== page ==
UNITED NATIONS (Reuters) - The former head of the U.N. oil-for-food program, Benon Sevan, was accused on Monday of receiving nearly $150,000 in kickbacks, and another U.N. official was arrested on charges of pocketing hundreds of thousands of dollars from U.N. contractors.
The U.N.-established Independent Inquiry Committee, headed by former U.S. Federal Reserve Chairman Paul Volcker, said in its third interim report that Sevan, who ran the $67 billion humanitarian program for Iraq, and Alexander Yakovlev, a former U.N. purchasing office, should be prosecuted.
U.N. Secretary-General Kofi Annan lifted both men's diplomatic immunity and Yakovlev was arrested on the orders of federal prosecutors of the U.S. Southern District of New York.
Yakovlev immediately pleaded guilty to wire fraud, conspiracy to commit wire fraud and money laundering arising from getting "several hundred thousand dollars," the federal complaint said.
He was released on bail. Quick guilty pleas are often an indication of cooperation with prosecutors.
The Volcker panel, in its report, accused Yakovlev of pocketing more than $950,000 from contractors not connected with the oil-for-food program. But it said he tried to solicit a bribe on one contract bid for the program.
The report was the first to accuse U.N. officials of outright corruption in connection with the program.
"These are senior officers of the United Nations," South African Judge Richard Goldstone, a commissioner on the panel told Reuters. "It is serious for any organization to have senior officials benefiting illegally."
Annan's chief of staff, Mark Malloch Brown, told a news conference that the United Nations last month had alerted the U.S. Attorney of wrongdoing by Yakovlev and was working with the Manhattan District Attorney's office on complaints against Sevan.
The Volcker report said Sevan's finances had been "precarious" before the alleged wrongdoing. Sevan has vigorously denied the charges.
The Volcker panel was commissioned by Annan to examine charges of corruption in the program, designed to ease the impact on ordinary Iraqis of U.N. sanctions imposed in August 1990 after Baghdad's troops invaded Kuwait.
The program began in December 1996 and ended in 2003, when the United States invaded Iraq and ousted President Saddam Hussein, who himself had skimmed off money on illegal oil sales and kickbacks, most of them outside the program.
Sevan, 67, who served in the United Nations for 40 years, has denied any wrongdoing and said in a letter to Annan on Sunday he was being made a scapegoat and that the charges were "false." He is in his native country of Cyprus.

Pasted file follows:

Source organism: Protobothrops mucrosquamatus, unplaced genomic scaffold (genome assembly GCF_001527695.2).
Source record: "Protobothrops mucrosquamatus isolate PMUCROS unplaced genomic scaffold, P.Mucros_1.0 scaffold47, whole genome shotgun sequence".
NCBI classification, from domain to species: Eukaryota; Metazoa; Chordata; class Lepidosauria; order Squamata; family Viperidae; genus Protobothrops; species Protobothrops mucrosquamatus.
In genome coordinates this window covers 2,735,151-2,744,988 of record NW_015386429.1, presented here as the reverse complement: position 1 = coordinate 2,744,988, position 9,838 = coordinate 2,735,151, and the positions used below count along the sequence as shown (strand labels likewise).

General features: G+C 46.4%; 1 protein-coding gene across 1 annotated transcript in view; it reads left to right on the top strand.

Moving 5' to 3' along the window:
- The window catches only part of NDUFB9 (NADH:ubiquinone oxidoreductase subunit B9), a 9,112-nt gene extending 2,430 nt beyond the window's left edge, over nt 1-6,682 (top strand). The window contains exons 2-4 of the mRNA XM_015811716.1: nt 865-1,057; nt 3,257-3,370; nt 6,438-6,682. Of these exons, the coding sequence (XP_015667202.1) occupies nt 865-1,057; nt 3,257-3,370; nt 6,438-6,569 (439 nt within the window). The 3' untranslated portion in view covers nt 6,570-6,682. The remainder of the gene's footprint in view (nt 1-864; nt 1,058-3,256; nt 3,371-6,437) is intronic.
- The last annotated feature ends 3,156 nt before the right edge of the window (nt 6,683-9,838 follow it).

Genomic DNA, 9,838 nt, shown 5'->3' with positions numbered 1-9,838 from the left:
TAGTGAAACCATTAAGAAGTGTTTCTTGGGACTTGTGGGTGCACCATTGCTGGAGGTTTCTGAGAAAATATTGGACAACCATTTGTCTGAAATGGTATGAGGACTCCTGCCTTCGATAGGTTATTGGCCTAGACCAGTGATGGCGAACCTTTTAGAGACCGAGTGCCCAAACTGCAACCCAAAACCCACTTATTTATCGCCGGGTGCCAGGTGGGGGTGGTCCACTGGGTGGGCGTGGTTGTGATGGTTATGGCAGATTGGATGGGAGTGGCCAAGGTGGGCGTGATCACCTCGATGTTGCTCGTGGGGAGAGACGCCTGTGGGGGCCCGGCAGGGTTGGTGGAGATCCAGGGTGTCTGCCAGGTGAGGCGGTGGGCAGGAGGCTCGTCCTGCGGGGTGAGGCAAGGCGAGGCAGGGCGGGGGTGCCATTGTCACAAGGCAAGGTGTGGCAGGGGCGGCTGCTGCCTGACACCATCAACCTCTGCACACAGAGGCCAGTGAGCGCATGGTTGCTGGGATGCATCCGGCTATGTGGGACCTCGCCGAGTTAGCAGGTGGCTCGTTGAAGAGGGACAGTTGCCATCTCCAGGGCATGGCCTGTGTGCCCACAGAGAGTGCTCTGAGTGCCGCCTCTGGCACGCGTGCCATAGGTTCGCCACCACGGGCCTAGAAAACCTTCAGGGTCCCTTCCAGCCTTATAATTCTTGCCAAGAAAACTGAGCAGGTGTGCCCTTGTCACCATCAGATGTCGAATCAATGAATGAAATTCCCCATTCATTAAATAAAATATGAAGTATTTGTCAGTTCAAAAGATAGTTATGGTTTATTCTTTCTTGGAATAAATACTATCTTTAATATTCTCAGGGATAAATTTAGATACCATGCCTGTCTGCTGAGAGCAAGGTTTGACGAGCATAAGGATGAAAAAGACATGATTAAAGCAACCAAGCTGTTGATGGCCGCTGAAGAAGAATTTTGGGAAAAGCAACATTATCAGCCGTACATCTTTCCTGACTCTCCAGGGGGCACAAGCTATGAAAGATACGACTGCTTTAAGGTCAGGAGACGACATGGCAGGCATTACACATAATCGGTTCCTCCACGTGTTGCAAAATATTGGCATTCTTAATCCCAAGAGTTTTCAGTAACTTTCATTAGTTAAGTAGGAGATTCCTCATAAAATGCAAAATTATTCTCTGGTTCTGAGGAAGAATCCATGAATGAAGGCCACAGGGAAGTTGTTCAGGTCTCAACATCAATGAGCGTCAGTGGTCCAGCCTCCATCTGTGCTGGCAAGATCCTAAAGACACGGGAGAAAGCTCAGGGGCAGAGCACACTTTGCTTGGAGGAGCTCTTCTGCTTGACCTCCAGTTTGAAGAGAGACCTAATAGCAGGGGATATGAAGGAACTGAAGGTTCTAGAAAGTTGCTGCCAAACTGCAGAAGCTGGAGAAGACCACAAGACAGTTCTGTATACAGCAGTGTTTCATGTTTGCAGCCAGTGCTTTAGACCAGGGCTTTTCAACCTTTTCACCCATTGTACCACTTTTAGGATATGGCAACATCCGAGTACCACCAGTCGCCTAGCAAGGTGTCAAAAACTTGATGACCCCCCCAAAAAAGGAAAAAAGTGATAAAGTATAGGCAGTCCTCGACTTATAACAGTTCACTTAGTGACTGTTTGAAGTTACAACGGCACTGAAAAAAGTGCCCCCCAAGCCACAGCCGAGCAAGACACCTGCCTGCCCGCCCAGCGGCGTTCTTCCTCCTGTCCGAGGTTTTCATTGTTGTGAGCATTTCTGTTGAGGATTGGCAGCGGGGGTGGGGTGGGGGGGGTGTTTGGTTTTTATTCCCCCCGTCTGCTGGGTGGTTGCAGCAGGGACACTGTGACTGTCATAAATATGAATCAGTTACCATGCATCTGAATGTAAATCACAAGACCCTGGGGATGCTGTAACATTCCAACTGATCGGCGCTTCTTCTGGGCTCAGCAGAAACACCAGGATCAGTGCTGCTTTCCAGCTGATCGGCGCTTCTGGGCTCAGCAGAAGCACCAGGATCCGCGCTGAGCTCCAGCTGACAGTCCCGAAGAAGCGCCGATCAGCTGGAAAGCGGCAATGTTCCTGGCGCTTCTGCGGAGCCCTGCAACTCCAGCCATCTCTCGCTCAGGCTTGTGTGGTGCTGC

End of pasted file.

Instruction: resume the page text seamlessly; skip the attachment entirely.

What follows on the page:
The report said Sevan worked with a cousin of former U.N. Secretary-General Boutros-Ghali, Egyptian Fakhry Abdelnour, who owned a small oil trading firm, called African Middle East Petroleum (AMEP).
This firm transferred $580,000 to the account of Fred Nadler, the brother of Boutros-Ghali's wife Leia. Of this amount, Nadler then deposited in cash $147,184 to the New York bank accounts of Sevan and his wife, the report said.
Boutros-Ghali was secretary-general from 1992 to 1996 when the oil-for-food program was set up. He has been questioned by the Volcker panel but has not been accused of wrongdoing.
Yakovlev was accused of "participating in a corrupt scheme" to solicit a bribe from a contractor from the Swiss firm Societe General de Surveillance S.A. that bid on a contract it did not get. But the report said it did not have evidence the bribe was paid.
However, it said that Yakovlev had received "from various other United Nations contractors more than $950,000 in payments to an offshore bank account."
Volcker told a news conference Annan's own role would be investigated further, based on an e-mail disclosed previously from an official of the Swiss firm Cotecna, which employed the secretary-general's son, Kojo. He said another report would be forthcoming next month.
Yakovlev had worked on the Cotecna contract.
"He (Annan) very much looks forward to that report, not least in the strong expectation that it will clear up any remaining questions concerning his own conduct," Malloch Brown said.
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